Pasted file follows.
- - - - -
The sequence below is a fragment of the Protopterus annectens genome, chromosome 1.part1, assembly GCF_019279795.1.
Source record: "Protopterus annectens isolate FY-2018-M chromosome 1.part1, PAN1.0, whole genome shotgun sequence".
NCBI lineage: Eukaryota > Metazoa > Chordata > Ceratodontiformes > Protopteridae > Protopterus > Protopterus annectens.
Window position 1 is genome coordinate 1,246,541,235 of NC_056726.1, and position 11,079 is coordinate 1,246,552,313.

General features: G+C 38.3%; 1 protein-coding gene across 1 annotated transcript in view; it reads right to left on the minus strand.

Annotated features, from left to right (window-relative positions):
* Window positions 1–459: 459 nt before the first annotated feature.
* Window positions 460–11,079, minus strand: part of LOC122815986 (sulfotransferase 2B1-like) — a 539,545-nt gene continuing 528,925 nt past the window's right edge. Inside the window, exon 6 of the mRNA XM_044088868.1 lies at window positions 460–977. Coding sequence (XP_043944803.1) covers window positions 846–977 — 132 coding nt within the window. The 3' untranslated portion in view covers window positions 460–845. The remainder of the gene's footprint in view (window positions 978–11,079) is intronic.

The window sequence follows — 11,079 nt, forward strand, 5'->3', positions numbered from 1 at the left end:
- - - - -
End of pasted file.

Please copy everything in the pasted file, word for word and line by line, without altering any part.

The sequence below is a fragment of the Protopterus annectens genome, chromosome 1.part1, assembly GCF_019279795.1.
Source record: "Protopterus annectens isolate FY-2018-M chromosome 1.part1, PAN1.0, whole genome shotgun sequence".
NCBI lineage: Eukaryota > Metazoa > Chordata > Ceratodontiformes > Protopteridae > Protopterus > Protopterus annectens.
Window position 1 is genome coordinate 1,246,541,235 of NC_056726.1, and position 11,079 is coordinate 1,246,552,313.

General features: G+C 38.3%; 1 protein-coding gene across 1 annotated transcript in view; it reads right to left on the minus strand.

Annotated features, from left to right (window-relative positions):
* Window positions 1–459: 459 nt before the first annotated feature.
* Window positions 460–11,079, minus strand: part of LOC122815986 (sulfotransferase 2B1-like) — a 539,545-nt gene continuing 528,925 nt past the window's right edge. Inside the window, exon 6 of the mRNA XM_044088868.1 lies at window positions 460–977. Coding sequence (XP_043944803.1) covers window positions 846–977 — 132 coding nt within the window. The 3' untranslated portion in view covers window positions 460–845. The remainder of the gene's footprint in view (window positions 978–11,079) is intronic.

The window sequence follows — 11,079 nt, forward strand, 5'->3', positions numbered from 1 at the left end: